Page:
Push the Button


avclubThe RESET button on programmable electronics (including many in our AV world) is to be used on a locked up, or poorly performing, device to restore it to out of the box condition. In doing so, caution must be exercised to avoid valuable user programmed data lost. While this can cause angst (even having to reprogram its clock!), it can actually also provide an indirect benefit of starting fresh, with the device free of patches and outmoded legacy “features.” This reset of the device, and subsequent new and modified applied use, can result in a leaner, better performing AV device and system.

In cases where the device is simply non-functional, pushing the reset button (or the rough equivalent of pulling the plug) is a pretty easy decision.  But, in cases where deteriorated performance is prompting consideration of pushing the RESET button, the costs/benefits must be more closely considered. One might methodically consider what series of user configurations and/or add-ons might have contributed to reduced performance. With that information in mind, new and different configurations get developed for a post-reset use.  Then, just push the button!

But, here in the AV Club, we ask: what if the device/system isn’t just one piece of gear or system? What if it’s the overall working (or lack thereof) environment we find ourselves in? Can we push a metaphorical RESET button to position ourselves into a leaner, meaner, better situation? If so, and after using that RESET button, what might we do differently, given a clean slate with which to work? The following are offered up in no particular order as a starter list:

  • New and different ways of interpersonal business communications: Snail mail communications are effectively dead. Email, and to lesser degree voice/phone, are the “norm” but are falling by way of texting and VOIP. If, post RESET communications are based around video collaboration tools (with the merging of webconferencing with desktop video), perhaps email and voice are no longer drivers of interpersonal communications.
  • New and different ways of viewing the individual’s career in AV: It’s been some time since individual “boxes” were central to success in ProAV. As in the past, one must currently choose between technical specialties or developing as a system generalist. Post RESET, throw new technology (see next item in list) into the mix and the new overall professional development matrix seems likely to include a predominance of data management and IP/networking for almost all job titles.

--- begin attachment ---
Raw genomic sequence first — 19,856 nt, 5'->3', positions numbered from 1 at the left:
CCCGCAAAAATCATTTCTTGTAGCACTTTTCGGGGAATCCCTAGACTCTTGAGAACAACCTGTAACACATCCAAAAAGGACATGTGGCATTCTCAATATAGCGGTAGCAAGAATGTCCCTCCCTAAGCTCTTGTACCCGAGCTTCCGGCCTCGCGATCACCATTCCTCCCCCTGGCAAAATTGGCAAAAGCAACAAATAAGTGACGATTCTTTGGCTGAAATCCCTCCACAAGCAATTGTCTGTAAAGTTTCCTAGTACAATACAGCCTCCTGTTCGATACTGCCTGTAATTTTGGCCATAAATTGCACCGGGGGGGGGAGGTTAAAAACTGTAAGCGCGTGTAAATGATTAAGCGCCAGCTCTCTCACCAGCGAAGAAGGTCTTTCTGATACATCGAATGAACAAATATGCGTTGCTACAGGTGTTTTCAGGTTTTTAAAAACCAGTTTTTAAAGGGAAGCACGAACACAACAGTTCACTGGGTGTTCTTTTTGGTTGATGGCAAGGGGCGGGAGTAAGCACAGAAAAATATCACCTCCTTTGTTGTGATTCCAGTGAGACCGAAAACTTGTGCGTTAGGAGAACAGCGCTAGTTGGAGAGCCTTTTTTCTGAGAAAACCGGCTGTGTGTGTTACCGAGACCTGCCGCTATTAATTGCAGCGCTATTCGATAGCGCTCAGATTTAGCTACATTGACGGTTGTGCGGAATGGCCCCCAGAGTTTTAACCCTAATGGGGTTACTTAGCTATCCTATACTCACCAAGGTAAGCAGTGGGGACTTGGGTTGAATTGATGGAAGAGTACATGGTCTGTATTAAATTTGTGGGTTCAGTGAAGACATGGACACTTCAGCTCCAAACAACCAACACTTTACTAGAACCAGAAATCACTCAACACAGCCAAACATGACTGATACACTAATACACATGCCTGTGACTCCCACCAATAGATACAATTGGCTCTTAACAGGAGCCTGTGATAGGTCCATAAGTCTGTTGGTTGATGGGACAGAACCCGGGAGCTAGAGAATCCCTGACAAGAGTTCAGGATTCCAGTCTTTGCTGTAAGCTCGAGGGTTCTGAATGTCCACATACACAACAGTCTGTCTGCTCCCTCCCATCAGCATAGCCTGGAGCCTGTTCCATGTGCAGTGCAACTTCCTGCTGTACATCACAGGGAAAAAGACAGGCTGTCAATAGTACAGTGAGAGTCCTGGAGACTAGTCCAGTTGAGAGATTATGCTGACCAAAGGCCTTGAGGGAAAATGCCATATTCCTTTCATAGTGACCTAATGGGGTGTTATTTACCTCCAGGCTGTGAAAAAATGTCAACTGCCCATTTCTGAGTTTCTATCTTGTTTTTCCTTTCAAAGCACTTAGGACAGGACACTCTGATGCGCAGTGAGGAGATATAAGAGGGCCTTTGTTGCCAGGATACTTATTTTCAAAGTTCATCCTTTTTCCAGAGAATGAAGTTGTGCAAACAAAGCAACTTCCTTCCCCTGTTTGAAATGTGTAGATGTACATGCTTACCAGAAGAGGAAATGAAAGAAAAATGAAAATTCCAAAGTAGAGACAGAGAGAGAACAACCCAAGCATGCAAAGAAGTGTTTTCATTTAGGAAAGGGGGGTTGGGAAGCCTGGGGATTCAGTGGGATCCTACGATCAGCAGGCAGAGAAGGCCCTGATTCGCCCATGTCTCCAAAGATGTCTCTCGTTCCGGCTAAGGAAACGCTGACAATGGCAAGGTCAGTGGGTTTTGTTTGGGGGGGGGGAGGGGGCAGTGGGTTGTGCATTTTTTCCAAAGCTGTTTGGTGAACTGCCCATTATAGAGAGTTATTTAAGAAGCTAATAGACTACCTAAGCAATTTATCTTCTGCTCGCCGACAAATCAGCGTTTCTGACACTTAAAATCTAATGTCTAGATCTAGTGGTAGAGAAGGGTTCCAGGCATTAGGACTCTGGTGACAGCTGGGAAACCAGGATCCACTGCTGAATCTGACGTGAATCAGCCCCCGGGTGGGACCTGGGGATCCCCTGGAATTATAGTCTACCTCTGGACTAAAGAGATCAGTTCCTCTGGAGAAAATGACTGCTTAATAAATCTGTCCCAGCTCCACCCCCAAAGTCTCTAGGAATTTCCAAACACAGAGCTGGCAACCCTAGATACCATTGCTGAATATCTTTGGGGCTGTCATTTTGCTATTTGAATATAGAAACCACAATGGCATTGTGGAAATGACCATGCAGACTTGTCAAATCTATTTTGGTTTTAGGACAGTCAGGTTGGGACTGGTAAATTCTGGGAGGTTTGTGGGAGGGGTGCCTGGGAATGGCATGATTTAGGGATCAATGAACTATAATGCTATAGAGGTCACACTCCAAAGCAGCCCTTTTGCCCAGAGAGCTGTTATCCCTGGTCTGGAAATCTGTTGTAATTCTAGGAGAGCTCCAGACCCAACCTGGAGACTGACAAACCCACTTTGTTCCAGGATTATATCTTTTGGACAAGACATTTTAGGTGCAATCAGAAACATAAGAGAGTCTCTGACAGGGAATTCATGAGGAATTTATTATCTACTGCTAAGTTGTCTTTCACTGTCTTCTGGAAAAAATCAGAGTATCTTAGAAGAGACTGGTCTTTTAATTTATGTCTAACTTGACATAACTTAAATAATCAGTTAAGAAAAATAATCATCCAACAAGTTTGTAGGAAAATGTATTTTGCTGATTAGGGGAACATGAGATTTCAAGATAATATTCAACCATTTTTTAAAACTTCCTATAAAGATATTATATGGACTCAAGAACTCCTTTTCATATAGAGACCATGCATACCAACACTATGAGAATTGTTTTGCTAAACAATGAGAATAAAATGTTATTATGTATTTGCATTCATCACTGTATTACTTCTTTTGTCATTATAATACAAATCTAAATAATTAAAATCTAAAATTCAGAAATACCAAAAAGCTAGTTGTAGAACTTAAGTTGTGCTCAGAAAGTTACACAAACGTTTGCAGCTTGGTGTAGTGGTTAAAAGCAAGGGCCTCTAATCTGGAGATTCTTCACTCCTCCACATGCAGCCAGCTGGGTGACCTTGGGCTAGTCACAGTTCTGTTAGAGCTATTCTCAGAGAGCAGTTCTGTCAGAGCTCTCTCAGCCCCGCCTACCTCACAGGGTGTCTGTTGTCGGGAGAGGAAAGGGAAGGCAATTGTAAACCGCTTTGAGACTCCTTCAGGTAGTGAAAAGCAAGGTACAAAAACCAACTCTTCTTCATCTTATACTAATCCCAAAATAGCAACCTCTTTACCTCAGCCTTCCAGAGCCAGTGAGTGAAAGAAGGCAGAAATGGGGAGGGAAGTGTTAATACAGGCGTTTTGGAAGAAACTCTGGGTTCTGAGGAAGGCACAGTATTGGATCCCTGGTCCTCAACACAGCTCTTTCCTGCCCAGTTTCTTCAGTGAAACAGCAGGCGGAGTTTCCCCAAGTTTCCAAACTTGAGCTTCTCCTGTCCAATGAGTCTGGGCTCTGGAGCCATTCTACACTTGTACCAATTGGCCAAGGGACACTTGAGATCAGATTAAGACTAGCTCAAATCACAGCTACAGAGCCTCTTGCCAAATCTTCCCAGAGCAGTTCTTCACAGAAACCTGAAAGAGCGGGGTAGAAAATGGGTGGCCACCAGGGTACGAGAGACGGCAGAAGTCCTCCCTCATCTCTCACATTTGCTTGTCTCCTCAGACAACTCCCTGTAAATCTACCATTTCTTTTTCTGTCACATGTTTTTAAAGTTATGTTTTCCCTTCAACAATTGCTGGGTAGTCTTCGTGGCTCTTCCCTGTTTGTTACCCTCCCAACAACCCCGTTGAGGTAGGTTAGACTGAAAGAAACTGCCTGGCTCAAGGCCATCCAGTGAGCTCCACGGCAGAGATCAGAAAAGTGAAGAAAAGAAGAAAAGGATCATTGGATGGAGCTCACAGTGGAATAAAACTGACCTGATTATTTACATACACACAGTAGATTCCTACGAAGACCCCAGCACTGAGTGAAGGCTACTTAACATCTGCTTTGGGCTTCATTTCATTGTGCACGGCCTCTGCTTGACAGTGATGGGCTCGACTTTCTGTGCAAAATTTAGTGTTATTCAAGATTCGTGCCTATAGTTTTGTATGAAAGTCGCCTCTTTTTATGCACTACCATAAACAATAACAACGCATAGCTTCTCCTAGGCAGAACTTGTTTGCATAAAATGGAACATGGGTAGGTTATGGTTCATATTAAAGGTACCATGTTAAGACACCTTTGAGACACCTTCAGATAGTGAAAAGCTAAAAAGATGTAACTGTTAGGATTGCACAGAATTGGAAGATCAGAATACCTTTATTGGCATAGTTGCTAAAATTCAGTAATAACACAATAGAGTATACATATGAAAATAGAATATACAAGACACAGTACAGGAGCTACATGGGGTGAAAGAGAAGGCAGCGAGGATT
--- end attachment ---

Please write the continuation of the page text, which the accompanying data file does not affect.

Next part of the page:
• New and different way of designing and building AV systems: Remember all the buzz about analog sunset last year? (If not, you better read up.) While not quite yet a done deal, clearly digital over UTP (vs. analog over Coax or UTP) is the way forward. This is a profound difference in the way systems are designed and built to date. Unfortunately, our hands are being forced (sometimes there is no option to pushing the button) to abandon the old design/build models before the new ones are fully known. Wisdom indicates this area will get meaner before it gets lean.
  • New and different ways to use old AV gear:  As the brave new digital world unfolds, old (analog) AV devices will be replaced.  However, it will be at a pace that will be driven by the purchaser’s budget and not by technical ideals.  This means much necessary hybrid digital-to-analog interfacing as well as repurposing displaced analog gear back into non-upgraded legacy systems. A positive spin here is that the landfills won’t get inundated quite as rapidly as they might have in the years gone by.

Sure, with a new year, we traditionally look, perhaps casually, to the future. But current conditions may warrant that look be a bit deeper, and with a greater amount of commitment. From a practical standpoint, the process need be accompanied by consideration of not only the new, but also what has little value in continued active use.  Ultimately, like pushing the RESET button, the requisite milestone transformations come with some angst and perhaps even a leap of faith.

And with the calendar date happening past 1/1/11, resetting the clock will likely be the easy part!

The views expressed in this column do not necessarily reflect the views of the authors’ employer(s), past or present.

Greg Bronson, CTS-D, applies AV technologies in the development of innovative learning spaces for higher education. Greg spent the first 10 years of his career as AV technician and service manager, with the past 12+ years as an AV system technology manager. Bronson currently works for Cornell University and has also worked for two SUNY (State University of New York) campuses as well as a regional secondary education service depot.  Bronson is the originator of concept for Infocomm’s Dashboard for Controls and has had completed projects featured in industry publications.    You can reach Greg at gregthetechie@netscape.net